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8.7. The script element: Including executable code

A script is an executable program attached to your Web page. There are two ways to attach a script:

  1. To execute the script when the page is loaded, include the program in a script element.

  2. You can also set up a script that will be executed when the user performs certain operations, like clicking or moving a mouse over an element. For this form of scripting, see Section 16, “Event attributes”.

There is no guarantee your script will execute. In some browsing environments, scripts are disabled. Furthermore, not all languages are supported. To provide substitute content in these cases, see Section 8.8, “The noscript element: What to do when your script can't be run”.

Assuming that scripting is allowed in your chosen language, any output generated by your script will replace the script element before the page is rendered. For example, here is a complete page that uses Javascript to generate the page dynamically:

<html xmlns="" xml:lang="en">
    <title>This title will be displayed</title>
    <script type="text/javascript">
       document.write ( "<p>Javascript succeeded.</p>" )
       <p>Javascript failed.</p>

If the above page is loaded in an environment that allows Javascript, the page will display the paragraph “Javascript succeeded.”; if the script can't be run, it will display the paragraph “Javascript failed.”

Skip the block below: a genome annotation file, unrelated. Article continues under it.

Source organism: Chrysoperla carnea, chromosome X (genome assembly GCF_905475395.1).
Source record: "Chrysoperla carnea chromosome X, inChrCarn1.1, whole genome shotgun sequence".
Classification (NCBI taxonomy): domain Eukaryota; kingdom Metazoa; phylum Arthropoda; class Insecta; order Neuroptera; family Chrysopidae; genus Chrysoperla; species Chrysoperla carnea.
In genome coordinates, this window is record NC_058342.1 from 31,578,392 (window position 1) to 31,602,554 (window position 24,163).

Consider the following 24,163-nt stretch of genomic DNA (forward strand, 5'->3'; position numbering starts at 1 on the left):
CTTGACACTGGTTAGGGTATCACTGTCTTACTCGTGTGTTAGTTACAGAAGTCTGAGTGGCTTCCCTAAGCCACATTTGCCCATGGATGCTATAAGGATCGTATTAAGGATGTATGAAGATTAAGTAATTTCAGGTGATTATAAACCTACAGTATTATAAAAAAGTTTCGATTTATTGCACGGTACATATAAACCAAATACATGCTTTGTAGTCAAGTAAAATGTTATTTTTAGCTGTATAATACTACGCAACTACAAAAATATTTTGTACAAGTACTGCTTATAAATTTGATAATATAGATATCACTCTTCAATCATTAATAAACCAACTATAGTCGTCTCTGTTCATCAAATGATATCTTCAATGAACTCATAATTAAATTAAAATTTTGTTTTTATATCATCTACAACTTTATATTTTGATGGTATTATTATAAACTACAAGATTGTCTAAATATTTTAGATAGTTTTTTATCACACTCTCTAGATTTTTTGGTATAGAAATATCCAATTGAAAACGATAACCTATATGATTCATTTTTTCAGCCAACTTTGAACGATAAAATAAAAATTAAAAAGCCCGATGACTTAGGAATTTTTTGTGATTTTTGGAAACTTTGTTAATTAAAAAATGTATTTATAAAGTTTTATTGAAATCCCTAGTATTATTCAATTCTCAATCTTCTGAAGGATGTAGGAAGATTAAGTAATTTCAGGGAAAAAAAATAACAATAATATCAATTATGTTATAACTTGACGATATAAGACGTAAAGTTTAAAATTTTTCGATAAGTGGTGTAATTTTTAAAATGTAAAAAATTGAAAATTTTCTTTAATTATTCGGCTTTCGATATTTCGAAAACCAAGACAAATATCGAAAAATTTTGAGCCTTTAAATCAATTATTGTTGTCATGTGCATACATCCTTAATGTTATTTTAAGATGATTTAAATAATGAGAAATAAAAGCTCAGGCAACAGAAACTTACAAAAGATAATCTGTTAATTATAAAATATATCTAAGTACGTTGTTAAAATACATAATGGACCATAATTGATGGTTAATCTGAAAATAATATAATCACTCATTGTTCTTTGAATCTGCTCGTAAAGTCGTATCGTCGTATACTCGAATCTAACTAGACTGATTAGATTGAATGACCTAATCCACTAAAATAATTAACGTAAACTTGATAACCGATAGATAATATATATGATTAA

Here is the content model:

element script
  attribute type { text },
  attribute src { xsd:anyURI }?,
  attribute charset { text }?,
  attribute xml:space { "preserve" }?,

This required attribute must specify the kind of script being executed. The value is a MIME type; see Section 6.7, “MIME types: Defining a resource's format”.


There are two places you can put the actual code of your script. You can include it directly as the content of the script element. Alternately, you can place the script in a separate file and use the src attribute to point at the script's URI. Here's an example:

  <script type="text/intercal" src="ical/ignatz.ic"/>


If you use the src attribute to invoke a script outside the current document, and that script is in a different character set, you can use the charset attribute to specify that character set. See Section 15.2, “The charset attribute: Declaring a character set”.


If whitespace is significant in your scripting language, use the xml:space="preserve" attribute.

Unless you are using the src attribute to point at an external script, place your script between the <script> and </script> tags.